DIY concrete planters are stylish and easy to make, which saves a few bucks and you can create a custom piece to be proud of!
The great thing about concrete projects? One regular bag of cement will make a lot of really cool things without the need of fancy tools or skills.
This post is awesomely sponsored by our friends at FrogTape®! Affiliate links below.
FrogTape® asked me to help reveal their 2023 trends with a fun project. This easy little concrete planter project embraces everything simple, raw, and organic about their Nordic Nature trend. View all the 2023 trends and trend projects here!
So if you are looking to add a modern Scandinavian-inspired touch to your home, try this project on for size!
It doesn’t take much to make these, and no special tools are required. If you plan to make a lot of concrete planters, you may want a drill and concrete mixer on the end. But if you plan to make a few smaller planters / holders, a simple plastic spoon will do the trick.
Use any visually interesting disposable plastic containers (or cardboard container) to make your planters. In this case, I used salvaged disposable nursery pots; the tear-apart ones that you buy a package of plant starts in.
Select pots in two sizes, one larger, and one about an inch smaller in size.
- FrogTape® Multi-Surface Painters Tape
- Quick Setting Concrete Mix
- Salvaged Garden Center Disposable Pots (Larger size and 1/2″ to 1″smaller size)
- Cooking Spray (alternatively use mold release spray for better results)
- Spray Paint of choice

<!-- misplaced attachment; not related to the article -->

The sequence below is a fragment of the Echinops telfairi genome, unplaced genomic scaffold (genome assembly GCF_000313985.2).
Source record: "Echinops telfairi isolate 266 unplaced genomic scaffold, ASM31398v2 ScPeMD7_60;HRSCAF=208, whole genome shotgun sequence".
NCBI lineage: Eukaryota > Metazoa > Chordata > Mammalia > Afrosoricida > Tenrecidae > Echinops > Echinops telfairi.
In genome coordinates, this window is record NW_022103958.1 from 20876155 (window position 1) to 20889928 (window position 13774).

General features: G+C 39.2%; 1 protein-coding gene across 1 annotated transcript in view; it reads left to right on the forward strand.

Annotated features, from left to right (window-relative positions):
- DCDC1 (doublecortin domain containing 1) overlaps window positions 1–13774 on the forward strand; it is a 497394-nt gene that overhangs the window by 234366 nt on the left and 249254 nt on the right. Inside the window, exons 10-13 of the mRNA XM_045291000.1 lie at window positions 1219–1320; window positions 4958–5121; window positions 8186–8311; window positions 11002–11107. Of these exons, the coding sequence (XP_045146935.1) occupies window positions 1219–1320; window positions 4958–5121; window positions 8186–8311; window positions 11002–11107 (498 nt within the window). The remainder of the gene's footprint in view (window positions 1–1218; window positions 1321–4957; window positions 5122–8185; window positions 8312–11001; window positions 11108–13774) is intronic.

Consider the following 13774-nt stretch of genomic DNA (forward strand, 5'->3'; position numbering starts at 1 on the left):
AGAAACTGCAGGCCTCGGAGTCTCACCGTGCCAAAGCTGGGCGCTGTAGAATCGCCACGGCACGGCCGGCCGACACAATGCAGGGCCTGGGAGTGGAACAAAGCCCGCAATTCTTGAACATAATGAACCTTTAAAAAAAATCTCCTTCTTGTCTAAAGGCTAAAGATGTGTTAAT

- Concrete Sealer
NOTE: Safety First!! Please be sure to use a mask so you aren’t breathing in the cement mix, and gloves are helpful to keep the cement off your hands.
Step 1. Tape Off Any Holes
Use FrogTape® Multi-Surface Painters Tape to close up any holes. After all, you don’t want the concrete seeping through your mold!
Step 2. Spray With Cooking Oil
Be sure to do this step before you start mixing concrete, because it will set very quickly. Spray your pots or mold-of-choice with vegetable oil spray to make sure the concrete doesn’t stick once dry.
Spray the inside of the bigger pots (the outer molds), and the outside of the smaller pots (the inner molds).
Step 3. Sift The Concrete Mix
This is an incredibly important step! Sift the concrete to remove any chunks and leave a fine silty powder. Crush the any chunks through the strainer, and don’t forget to wear a mask during this step for safety!
You could use a 5-gallon bucket to sift and mix the concrete, but if you aren’t making that much, any smaller container that is disposable will do.